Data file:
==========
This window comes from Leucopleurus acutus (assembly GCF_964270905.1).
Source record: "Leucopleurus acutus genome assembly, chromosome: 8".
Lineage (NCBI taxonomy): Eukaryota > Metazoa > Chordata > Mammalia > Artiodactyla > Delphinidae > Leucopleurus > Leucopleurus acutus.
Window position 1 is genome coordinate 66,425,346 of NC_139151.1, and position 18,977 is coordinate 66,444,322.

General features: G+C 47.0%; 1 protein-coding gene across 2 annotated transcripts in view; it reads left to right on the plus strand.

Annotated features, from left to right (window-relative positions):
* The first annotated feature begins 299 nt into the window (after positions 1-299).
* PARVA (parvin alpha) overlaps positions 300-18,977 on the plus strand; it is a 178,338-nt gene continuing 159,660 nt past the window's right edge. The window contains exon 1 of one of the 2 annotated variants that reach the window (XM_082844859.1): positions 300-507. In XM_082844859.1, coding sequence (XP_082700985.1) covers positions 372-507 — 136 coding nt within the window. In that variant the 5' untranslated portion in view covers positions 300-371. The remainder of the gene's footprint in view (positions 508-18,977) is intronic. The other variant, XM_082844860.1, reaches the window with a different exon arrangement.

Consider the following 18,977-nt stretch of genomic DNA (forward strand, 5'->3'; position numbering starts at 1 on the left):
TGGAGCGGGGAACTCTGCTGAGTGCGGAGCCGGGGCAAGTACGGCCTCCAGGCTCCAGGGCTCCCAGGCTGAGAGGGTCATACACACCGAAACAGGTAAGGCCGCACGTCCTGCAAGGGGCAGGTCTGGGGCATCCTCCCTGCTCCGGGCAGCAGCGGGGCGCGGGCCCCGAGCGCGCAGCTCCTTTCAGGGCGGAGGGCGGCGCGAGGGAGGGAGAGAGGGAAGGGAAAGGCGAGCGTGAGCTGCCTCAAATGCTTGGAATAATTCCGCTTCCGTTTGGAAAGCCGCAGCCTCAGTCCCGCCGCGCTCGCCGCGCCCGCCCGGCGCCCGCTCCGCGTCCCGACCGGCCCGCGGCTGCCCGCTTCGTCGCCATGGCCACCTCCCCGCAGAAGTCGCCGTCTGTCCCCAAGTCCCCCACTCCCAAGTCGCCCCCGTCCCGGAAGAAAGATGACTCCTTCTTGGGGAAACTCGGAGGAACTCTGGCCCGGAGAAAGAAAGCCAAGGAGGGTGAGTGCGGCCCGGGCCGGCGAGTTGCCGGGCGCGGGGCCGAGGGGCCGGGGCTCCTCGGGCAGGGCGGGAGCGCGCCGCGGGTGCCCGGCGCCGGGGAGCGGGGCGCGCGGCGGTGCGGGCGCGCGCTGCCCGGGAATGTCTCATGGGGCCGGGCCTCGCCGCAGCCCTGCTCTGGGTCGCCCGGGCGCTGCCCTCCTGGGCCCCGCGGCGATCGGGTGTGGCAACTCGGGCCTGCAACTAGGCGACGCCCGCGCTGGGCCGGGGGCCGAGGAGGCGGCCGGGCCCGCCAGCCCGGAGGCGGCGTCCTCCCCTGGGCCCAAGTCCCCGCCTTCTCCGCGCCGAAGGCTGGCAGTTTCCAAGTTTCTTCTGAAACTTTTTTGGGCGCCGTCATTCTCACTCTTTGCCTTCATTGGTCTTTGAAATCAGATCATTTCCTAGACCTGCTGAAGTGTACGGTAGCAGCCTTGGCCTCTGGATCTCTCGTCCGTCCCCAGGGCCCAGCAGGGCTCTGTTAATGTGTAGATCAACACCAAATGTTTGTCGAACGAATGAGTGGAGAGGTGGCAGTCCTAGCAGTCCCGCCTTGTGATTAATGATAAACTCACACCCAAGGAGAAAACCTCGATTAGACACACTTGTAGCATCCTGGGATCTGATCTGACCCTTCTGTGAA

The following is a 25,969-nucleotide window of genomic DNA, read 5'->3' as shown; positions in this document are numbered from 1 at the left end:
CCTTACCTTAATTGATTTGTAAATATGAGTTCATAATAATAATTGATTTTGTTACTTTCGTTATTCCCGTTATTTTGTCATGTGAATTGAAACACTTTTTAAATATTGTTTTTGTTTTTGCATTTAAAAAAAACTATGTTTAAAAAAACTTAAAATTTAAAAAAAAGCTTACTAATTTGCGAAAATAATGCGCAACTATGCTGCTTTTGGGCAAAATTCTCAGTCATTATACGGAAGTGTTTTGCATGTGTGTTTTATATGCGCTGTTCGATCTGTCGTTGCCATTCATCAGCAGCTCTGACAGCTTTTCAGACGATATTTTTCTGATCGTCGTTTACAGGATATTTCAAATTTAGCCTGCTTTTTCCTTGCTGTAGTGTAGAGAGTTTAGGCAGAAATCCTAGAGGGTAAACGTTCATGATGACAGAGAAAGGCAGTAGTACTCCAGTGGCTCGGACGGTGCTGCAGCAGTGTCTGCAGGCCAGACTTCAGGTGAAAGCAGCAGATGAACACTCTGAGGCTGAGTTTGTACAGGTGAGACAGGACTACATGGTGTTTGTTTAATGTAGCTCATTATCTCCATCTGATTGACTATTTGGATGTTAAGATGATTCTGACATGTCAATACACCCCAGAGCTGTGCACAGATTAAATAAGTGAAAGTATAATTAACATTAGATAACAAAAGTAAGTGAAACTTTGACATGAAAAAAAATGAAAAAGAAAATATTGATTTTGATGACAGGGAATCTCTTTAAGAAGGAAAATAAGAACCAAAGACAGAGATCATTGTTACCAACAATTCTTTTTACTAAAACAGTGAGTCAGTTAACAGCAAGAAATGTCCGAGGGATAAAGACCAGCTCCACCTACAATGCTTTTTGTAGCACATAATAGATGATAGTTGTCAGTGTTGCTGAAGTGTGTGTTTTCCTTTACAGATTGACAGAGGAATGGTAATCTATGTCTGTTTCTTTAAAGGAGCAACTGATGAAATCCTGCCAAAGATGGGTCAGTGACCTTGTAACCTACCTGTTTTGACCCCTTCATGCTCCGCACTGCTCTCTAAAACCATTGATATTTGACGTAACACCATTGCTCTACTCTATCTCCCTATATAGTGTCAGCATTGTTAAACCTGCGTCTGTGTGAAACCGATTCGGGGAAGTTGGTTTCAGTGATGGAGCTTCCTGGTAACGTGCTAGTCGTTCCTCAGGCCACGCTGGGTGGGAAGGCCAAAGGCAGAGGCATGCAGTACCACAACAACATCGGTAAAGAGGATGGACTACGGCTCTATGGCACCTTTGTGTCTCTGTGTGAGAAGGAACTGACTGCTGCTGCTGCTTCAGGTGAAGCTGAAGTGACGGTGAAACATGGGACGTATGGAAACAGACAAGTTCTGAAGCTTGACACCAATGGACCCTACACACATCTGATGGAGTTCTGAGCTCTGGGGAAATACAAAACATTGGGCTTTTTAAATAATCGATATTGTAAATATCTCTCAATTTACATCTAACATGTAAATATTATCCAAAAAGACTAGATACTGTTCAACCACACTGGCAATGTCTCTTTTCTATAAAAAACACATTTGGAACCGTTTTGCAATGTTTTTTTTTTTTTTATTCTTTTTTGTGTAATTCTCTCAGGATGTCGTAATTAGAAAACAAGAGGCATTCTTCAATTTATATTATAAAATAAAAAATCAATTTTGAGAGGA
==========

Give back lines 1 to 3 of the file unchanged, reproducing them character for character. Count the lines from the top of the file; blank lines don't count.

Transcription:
This window comes from Leucopleurus acutus (assembly GCF_964270905.1).
Source record: "Leucopleurus acutus genome assembly, chromosome: 8".
Lineage (NCBI taxonomy): Eukaryota > Metazoa > Chordata > Mammalia > Artiodactyla > Delphinidae > Leucopleurus > Leucopleurus acutus.